Serviceable prison movie, not unlike the "Locked up above" tv series. Use of non-actors is a bold but largely correct move. The tone of the movie and overall reality of the Bangkok Hilton is entirely dependent on the act's index, serving only for pathos, more or less. The final scene is cheesy af, but the final non-twist twist was actually kinda great.
An intense dive into the purgatory of a drug addict and muay thai boxer. We never get to meet the demons from which he escapes with the help of drugs. The camera goes close, but the viewer remains an outsider. Instead the movie concentrates on fighting: the drugs, the other inmates, opponents inside the ring, and first and foremost his own self-destructive nature. Hard stuff.
Not since 'Starred Up' has a prison drama hit home quite so viciously. Conceptual juxtapositions: silence/noise, tender/savage, primal/enlightened, internal/external, hell/utopia. This sensory assault is one of the most visceral films of the past few years. It's no hyperbole to state that it is guaranteed to stay with you leaving you contemplating mortality and fringes of humanity.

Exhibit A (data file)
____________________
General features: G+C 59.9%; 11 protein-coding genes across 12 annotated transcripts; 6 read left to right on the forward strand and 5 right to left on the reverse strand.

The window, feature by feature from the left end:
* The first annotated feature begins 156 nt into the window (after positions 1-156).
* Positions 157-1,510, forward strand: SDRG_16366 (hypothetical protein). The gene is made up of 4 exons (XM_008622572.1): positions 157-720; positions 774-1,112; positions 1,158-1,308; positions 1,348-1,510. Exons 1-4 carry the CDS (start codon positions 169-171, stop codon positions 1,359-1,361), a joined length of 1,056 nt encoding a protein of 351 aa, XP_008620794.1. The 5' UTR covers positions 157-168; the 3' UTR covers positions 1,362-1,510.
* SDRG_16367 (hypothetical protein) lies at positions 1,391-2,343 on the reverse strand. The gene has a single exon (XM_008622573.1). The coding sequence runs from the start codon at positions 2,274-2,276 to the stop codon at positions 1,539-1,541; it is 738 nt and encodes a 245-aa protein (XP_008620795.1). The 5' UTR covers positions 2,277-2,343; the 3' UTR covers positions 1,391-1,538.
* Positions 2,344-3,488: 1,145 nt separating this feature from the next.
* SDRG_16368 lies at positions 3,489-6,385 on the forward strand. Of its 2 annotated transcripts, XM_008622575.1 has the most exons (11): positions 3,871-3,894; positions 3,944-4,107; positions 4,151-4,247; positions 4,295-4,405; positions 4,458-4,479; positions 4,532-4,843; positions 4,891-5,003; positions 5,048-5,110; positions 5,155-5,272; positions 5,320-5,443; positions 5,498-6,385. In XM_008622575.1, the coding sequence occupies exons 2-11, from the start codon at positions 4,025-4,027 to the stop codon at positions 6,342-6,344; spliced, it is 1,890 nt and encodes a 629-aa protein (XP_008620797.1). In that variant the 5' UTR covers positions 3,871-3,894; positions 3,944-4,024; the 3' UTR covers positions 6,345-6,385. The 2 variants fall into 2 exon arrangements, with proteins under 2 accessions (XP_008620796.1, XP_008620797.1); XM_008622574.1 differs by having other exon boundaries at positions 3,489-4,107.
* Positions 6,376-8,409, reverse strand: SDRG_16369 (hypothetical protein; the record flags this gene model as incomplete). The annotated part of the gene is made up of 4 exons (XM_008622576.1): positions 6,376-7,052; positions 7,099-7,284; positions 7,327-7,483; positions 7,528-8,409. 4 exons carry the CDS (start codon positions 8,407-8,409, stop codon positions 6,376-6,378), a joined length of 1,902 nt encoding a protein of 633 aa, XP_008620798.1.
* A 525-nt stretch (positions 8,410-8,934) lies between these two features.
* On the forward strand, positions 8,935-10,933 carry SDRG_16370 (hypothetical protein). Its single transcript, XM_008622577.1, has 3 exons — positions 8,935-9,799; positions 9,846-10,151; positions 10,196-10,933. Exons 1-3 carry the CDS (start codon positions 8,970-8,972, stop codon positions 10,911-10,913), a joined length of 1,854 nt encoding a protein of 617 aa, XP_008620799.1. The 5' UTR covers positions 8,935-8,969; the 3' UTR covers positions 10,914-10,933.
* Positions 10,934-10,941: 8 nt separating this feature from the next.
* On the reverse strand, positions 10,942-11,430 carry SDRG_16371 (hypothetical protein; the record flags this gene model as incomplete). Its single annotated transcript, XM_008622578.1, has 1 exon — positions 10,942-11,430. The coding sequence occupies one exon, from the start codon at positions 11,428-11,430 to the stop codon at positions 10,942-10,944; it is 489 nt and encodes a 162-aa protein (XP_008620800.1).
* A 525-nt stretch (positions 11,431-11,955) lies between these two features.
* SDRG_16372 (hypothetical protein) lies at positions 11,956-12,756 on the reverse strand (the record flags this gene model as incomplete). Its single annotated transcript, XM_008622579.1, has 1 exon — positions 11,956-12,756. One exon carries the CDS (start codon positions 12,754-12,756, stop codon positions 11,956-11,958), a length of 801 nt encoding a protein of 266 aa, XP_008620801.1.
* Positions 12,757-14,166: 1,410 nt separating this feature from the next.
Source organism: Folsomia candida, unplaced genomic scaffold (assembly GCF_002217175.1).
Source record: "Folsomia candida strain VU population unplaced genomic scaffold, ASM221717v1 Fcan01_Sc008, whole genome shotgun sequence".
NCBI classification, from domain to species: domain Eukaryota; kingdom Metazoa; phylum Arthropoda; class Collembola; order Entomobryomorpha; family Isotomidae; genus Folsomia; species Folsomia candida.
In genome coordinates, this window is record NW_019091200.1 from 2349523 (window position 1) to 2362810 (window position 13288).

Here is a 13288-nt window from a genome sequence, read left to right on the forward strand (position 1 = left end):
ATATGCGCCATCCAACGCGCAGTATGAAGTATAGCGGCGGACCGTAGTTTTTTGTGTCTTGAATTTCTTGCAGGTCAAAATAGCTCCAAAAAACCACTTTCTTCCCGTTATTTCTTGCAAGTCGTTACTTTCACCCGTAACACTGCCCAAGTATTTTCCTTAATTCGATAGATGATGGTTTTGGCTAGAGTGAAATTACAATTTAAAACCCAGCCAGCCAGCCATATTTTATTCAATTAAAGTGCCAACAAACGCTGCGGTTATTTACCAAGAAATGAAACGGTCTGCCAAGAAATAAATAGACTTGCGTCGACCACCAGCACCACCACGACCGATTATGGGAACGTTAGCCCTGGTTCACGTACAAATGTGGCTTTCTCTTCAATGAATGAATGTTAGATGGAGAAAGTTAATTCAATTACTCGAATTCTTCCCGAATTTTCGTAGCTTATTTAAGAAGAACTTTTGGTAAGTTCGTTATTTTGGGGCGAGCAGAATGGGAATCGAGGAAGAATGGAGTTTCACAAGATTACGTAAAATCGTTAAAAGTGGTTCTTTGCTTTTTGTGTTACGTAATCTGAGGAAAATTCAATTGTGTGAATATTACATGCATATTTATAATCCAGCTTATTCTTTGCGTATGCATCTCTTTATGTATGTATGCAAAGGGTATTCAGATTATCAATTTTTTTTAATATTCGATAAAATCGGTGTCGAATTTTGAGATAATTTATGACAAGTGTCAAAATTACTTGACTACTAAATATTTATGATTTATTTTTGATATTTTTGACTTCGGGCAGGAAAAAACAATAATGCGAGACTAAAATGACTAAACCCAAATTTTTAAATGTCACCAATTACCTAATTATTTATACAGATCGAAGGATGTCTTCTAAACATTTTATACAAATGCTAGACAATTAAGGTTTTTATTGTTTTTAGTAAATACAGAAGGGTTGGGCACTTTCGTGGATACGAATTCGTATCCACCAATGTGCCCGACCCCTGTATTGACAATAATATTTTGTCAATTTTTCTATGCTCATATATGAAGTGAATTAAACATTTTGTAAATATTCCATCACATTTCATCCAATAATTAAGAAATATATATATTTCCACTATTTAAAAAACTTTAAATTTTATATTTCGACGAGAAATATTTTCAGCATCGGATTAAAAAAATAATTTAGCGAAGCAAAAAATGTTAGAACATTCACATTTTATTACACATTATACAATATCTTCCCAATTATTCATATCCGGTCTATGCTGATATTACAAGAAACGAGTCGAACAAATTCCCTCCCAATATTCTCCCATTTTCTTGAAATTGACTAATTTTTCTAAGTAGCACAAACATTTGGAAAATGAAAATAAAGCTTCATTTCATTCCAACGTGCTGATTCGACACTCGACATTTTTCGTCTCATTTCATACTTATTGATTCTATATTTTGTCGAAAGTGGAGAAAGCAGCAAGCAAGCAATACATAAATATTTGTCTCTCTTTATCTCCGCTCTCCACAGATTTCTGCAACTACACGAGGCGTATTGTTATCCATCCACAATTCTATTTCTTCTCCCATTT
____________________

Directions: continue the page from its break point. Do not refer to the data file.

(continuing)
7/10. Brutal and sparse, A PRAYER BEFORE DAWN is an intense portrait of addiction. Strangely, we never really learn who the central character is--he remains this archetype of self destruction the whole film, with very few attempts to get to know him. The film relies on handheld a bit too much early on, but overall the fight scenes feel real and brutal.
Visceral, grimy, shocking and pulling absolutely no punches. Joe Cole is utterly believable here and takes a heavy beating in several long fight sequences that are a flurry of growling, heaving testosterone. The camera work, grade and raw production design combine beautifully to bring to life the seedier underbelly of Thailand. 4 stars